View Full Version : What areas in the US have the most fertile land?
03-25-2004, 04:39 PM
I don't mean for large agricultural farming, I just mean places that would work best for subsistance farming with minimal technology.
What areas in the U.S. have the most fertile soil for this kind of farming?
03-25-2004, 04:43 PM
Eastern North Dakota to NW Minnesota and south to about Kansas and Missouri.
Pretty damn fertile.
03-25-2004, 04:57 PM
You can grow quite a bit of stuff in Pike County, KY.
03-25-2004, 05:16 PM
California's San Joaquin Valley (http://ceres.ca.gov/geo_area/bioregions/San_Joaquin_Valley/about.html) has been called "the world's richest agricultural valley." From a 1999 report to Gov. Gray Davis (http://www.csustan.edu/cpps/publications/AGengine.PDF):
Market Value of Agricultural Products Sold (in $1,000):
San Joaquin Valley: $11,645,271
This richness is due at least partially to the building of irrigation projects (http://www.acwanet.com/issues/calrac_facts.pdf), so that doesn't directly answer the OP's question. However, one may guess that the soil was probaly pretty fertile already when people started farming it way back when.
03-25-2004, 05:39 PM
The Connecticut River Valley (http://www.ctriver.org/about_river/watershed_geo.html) has wonderful soil. A lot of New England got scraped down to bedrock by the glaciers, but the Connecticut River Valley was essentially Lake Hitchcock until the last Ice Age which resulted in deep, essentially rock free soil. Regrettably, it's getting very built up and a lot of the land is being converted to housing.
03-25-2004, 05:57 PM
California's San Joaquin Valley (http://ceres.ca.gov/geo_area/bioregions/San_Joaquin_Valley/about.html) has been called "the world's richest agricultural valley."
Not to far away, in Monterey County, you can also find the Salinas Valley (http://mann.broccoli.com/farm/sal_val_pisto_article.htm), aka The Salad Bowl of the World. My extended family has farmed there for a few generations.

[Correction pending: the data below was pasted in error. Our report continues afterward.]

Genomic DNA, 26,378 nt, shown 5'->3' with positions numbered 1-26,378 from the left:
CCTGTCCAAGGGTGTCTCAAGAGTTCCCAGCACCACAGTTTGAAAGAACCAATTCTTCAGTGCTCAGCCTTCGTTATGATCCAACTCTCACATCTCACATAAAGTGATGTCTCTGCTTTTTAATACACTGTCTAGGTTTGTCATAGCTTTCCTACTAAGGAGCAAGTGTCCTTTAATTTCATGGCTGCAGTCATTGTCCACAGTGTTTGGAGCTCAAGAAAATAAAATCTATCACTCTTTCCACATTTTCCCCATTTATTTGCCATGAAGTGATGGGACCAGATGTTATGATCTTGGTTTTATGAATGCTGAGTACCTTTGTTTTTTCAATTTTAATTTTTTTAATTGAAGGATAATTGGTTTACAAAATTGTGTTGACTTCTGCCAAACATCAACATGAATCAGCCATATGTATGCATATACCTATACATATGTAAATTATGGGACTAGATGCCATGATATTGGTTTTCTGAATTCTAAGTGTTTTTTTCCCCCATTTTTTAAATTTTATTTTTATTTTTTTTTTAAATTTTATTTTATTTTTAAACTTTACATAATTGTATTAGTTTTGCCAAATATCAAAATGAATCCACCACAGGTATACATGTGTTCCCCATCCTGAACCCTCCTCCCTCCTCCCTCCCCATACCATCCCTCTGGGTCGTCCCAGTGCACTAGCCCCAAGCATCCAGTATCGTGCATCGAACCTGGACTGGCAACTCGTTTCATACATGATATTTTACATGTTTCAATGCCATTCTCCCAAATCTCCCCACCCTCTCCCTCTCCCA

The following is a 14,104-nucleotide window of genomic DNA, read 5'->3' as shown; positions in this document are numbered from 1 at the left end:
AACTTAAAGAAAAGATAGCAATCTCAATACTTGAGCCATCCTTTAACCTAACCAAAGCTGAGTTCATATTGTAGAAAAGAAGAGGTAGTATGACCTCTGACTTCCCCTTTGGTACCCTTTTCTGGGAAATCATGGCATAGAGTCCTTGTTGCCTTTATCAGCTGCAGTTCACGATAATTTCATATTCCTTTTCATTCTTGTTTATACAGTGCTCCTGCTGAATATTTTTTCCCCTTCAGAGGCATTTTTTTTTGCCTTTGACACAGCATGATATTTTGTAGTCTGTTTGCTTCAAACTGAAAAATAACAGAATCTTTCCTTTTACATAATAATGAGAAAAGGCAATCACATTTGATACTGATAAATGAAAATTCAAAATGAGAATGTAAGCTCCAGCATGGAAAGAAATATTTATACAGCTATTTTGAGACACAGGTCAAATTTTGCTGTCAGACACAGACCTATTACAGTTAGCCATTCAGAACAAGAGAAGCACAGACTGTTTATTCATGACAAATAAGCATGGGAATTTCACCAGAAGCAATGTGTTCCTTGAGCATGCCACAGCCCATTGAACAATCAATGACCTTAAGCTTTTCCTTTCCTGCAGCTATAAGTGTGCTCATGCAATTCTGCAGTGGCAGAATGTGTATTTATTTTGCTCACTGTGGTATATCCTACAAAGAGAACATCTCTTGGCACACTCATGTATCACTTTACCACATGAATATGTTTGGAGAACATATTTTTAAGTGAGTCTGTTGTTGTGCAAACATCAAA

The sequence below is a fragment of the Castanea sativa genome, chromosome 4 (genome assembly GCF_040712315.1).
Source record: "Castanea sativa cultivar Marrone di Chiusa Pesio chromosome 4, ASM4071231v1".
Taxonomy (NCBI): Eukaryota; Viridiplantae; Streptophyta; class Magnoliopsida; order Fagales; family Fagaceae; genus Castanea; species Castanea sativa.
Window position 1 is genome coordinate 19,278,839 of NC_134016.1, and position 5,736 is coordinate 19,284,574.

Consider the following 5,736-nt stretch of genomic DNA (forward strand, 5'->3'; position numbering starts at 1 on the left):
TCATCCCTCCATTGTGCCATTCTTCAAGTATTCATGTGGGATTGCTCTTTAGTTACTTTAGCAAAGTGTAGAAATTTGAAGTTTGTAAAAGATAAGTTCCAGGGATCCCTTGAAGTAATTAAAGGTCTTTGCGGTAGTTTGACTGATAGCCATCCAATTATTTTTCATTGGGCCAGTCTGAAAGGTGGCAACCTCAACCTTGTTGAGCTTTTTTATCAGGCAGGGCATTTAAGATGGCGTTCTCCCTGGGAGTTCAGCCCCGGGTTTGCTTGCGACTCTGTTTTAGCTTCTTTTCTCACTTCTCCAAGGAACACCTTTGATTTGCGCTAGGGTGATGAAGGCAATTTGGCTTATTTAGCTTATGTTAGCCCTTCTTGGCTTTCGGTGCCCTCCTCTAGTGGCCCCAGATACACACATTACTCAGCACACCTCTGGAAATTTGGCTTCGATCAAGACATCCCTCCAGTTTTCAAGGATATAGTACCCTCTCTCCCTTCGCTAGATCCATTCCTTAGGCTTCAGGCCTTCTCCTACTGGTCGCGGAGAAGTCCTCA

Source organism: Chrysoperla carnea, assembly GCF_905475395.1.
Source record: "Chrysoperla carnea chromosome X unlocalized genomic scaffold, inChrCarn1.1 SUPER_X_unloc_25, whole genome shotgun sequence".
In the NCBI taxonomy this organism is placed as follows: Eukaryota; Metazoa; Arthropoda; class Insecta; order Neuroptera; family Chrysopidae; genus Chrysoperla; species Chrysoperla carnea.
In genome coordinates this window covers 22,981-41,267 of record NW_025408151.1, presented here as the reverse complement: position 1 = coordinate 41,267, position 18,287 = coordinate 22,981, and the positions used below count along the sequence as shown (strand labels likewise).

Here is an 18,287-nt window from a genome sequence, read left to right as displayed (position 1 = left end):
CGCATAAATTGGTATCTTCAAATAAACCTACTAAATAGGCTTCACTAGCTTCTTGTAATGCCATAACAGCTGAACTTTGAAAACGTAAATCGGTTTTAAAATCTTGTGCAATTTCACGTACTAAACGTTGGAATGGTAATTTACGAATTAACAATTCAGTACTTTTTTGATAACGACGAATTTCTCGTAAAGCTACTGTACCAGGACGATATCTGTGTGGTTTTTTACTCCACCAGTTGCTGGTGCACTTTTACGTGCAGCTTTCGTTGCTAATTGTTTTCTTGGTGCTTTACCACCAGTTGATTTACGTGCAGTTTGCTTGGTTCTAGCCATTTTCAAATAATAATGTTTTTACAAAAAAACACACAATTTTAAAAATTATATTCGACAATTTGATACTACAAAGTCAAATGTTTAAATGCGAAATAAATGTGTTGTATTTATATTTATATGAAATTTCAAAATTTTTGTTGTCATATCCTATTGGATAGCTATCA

Valleys often include what used to be riverbed or other drainage, and such soil can be extremely rich, as nutrients and sediment are washed in and deposited from surrounding areas and higher elevations. This accumilates on the valley floor over time, as the river changes course and snakes back and forth through the years.
03-25-2004, 06:33 PM
The Imperial Valley in SE California is also quite fertile plus the growing season is nearly year-round (actually gets too hot in summer for some crops to grow), but the San Joaquin is probably the best overall. The growing season there is almost as long....
03-25-2004, 07:22 PM
Starting in the Red River valley of North and South Dakota, picture a crescent going through eastern Nebraska and Kansas, includes southern Minnesota and Wisconsin, and all of Iowa, down through the northern half of Missouri, Illinois, Indiana and Ohio and winds up in upstate New York.
That's the best blend of soil, climate and rainfall you'll find in the U.S. Other areas may have one or two of those characteristics, but not all three.